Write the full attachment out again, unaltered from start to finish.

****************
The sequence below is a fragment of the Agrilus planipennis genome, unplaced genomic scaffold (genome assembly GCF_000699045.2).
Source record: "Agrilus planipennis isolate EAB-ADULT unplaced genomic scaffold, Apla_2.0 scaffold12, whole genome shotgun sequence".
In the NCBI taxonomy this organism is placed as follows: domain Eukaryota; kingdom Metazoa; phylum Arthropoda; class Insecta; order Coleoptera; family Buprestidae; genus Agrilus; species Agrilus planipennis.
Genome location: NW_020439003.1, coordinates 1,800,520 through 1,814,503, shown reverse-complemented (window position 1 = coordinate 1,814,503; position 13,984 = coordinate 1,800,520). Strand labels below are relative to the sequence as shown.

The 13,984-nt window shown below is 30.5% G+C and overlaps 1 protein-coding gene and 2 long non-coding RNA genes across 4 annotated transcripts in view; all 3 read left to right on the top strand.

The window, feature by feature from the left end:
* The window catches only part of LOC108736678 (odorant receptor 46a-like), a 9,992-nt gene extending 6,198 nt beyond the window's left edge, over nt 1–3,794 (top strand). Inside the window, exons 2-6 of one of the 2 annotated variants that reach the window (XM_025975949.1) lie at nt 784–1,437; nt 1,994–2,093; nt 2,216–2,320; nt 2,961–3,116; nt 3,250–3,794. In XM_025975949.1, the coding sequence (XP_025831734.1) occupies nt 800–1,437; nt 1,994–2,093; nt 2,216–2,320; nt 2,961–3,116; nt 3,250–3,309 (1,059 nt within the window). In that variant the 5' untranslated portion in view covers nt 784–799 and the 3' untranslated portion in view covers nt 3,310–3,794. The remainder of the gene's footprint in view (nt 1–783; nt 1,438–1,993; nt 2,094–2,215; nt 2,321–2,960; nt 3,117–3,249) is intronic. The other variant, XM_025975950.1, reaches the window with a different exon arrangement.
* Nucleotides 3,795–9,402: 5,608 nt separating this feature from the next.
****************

The sequence below is a fragment of the Agrilus planipennis genome, unplaced genomic scaffold (genome assembly GCF_000699045.2).
Source record: "Agrilus planipennis isolate EAB-ADULT unplaced genomic scaffold, Apla_2.0 scaffold12, whole genome shotgun sequence".
In the NCBI taxonomy this organism is placed as follows: domain Eukaryota; kingdom Metazoa; phylum Arthropoda; class Insecta; order Coleoptera; family Buprestidae; genus Agrilus; species Agrilus planipennis.
Genome location: NW_020439003.1, coordinates 1,800,520 through 1,814,503, shown reverse-complemented (window position 1 = coordinate 1,814,503; position 13,984 = coordinate 1,800,520). Strand labels below are relative to the sequence as shown.

The 13,984-nt window shown below is 30.5% G+C and overlaps 1 protein-coding gene and 2 long non-coding RNA genes across 4 annotated transcripts in view; all 3 read left to right on the top strand.

The window, feature by feature from the left end:
* The window catches only part of LOC108736678 (odorant receptor 46a-like), a 9,992-nt gene extending 6,198 nt beyond the window's left edge, over nt 1–3,794 (top strand). Inside the window, exons 2-6 of one of the 2 annotated variants that reach the window (XM_025975949.1) lie at nt 784–1,437; nt 1,994–2,093; nt 2,216–2,320; nt 2,961–3,116; nt 3,250–3,794. In XM_025975949.1, the coding sequence (XP_025831734.1) occupies nt 800–1,437; nt 1,994–2,093; nt 2,216–2,320; nt 2,961–3,116; nt 3,250–3,309 (1,059 nt within the window). In that variant the 5' untranslated portion in view covers nt 784–799 and the 3' untranslated portion in view covers nt 3,310–3,794. The remainder of the gene's footprint in view (nt 1–783; nt 1,438–1,993; nt 2,094–2,215; nt 2,321–2,960; nt 3,117–3,249) is intronic. The other variant, XM_025975950.1, reaches the window with a different exon arrangement.
* Nucleotides 3,795–9,402: 5,608 nt separating this feature from the next.